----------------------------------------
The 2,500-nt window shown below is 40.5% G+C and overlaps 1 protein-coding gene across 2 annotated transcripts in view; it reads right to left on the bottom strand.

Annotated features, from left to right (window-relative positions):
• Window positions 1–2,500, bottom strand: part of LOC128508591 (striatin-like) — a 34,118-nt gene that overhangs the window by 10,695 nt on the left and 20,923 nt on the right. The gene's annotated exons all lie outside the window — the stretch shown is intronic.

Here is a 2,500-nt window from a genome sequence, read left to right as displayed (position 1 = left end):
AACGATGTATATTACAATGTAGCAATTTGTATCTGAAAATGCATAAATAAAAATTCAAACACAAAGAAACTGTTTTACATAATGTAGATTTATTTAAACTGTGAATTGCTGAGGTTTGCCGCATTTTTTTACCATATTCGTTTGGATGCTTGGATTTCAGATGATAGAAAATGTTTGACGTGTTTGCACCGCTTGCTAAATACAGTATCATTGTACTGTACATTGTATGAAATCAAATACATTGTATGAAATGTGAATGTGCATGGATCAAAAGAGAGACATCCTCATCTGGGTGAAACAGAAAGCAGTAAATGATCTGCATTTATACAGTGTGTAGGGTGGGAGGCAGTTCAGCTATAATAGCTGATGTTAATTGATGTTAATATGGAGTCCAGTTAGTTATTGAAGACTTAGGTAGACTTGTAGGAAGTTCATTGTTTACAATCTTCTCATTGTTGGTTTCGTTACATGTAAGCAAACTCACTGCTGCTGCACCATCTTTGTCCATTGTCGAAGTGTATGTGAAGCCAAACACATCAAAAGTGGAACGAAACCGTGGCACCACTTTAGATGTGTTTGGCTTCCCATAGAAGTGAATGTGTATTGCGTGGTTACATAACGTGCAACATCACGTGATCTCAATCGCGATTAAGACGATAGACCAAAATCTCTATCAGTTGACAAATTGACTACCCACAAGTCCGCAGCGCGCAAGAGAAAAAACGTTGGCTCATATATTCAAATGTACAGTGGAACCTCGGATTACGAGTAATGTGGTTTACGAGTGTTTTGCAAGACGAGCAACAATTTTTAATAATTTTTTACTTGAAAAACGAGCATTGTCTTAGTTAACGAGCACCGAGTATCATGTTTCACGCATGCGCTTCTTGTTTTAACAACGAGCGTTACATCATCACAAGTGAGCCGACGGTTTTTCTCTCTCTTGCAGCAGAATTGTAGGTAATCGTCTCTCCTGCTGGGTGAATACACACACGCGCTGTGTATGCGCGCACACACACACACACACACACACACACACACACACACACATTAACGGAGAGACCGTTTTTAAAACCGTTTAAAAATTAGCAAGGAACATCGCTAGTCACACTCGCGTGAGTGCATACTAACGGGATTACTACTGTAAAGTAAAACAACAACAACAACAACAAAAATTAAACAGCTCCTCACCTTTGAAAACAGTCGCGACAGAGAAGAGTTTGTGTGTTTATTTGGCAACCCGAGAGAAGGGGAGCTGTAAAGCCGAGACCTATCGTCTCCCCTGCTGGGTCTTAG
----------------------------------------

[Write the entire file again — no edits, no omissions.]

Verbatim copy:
The 2,500-nt window shown below is 40.5% G+C and overlaps 1 protein-coding gene across 2 annotated transcripts in view; it reads right to left on the bottom strand.

Annotated features, from left to right (window-relative positions):
• Window positions 1–2,500, bottom strand: part of LOC128508591 (striatin-like) — a 34,118-nt gene that overhangs the window by 10,695 nt on the left and 20,923 nt on the right. The gene's annotated exons all lie outside the window — the stretch shown is intronic.

Here is a 2,500-nt window from a genome sequence, read left to right as displayed (position 1 = left end):
AACGATGTATATTACAATGTAGCAATTTGTATCTGAAAATGCATAAATAAAAATTCAAACACAAAGAAACTGTTTTACATAATGTAGATTTATTTAAACTGTGAATTGCTGAGGTTTGCCGCATTTTTTTACCATATTCGTTTGGATGCTTGGATTTCAGATGATAGAAAATGTTTGACGTGTTTGCACCGCTTGCTAAATACAGTATCATTGTACTGTACATTGTATGAAATCAAATACATTGTATGAAATGTGAATGTGCATGGATCAAAAGAGAGACATCCTCATCTGGGTGAAACAGAAAGCAGTAAATGATCTGCATTTATACAGTGTGTAGGGTGGGAGGCAGTTCAGCTATAATAGCTGATGTTAATTGATGTTAATATGGAGTCCAGTTAGTTATTGAAGACTTAGGTAGACTTGTAGGAAGTTCATTGTTTACAATCTTCTCATTGTTGGTTTCGTTACATGTAAGCAAACTCACTGCTGCTGCACCATCTTTGTCCATTGTCGAAGTGTATGTGAAGCCAAACACATCAAAAGTGGAACGAAACCGTGGCACCACTTTAGATGTGTTTGGCTTCCCATAGAAGTGAATGTGTATTGCGTGGTTACATAACGTGCAACATCACGTGATCTCAATCGCGATTAAGACGATAGACCAAAATCTCTATCAGTTGACAAATTGACTACCCACAAGTCCGCAGCGCGCAAGAGAAAAAACGTTGGCTCATATATTCAAATGTACAGTGGAACCTCGGATTACGAGTAATGTGGTTTACGAGTGTTTTGCAAGACGAGCAACAATTTTTAATAATTTTTTACTTGAAAAACGAGCATTGTCTTAGTTAACGAGCACCGAGTATCATGTTTCACGCATGCGCTTCTTGTTTTAACAACGAGCGTTACATCATCACAAGTGAGCCGACGGTTTTTCTCTCTCTTGCAGCAGAATTGTAGGTAATCGTCTCTCCTGCTGGGTGAATACACACACGCGCTGTGTATGCGCGCACACACACACACACACACACACACACACACACACACACATTAACGGAGAGACCGTTTTTAAAACCGTTTAAAAATTAGCAAGGAACATCGCTAGTCACACTCGCGTGAGTGCATACTAACGGGATTACTACTGTAAAGTAAAACAACAACAACAACAACAAAAATTAAACAGCTCCTCACCTTTGAAAACAGTCGCGACAGAGAAGAGTTTGTGTGTTTATTTGGCAACCCGAGAGAAGGGGAGCTGTAAAGCCGAGACCTATCGTCTCCCCTGCTGGGTCTTAG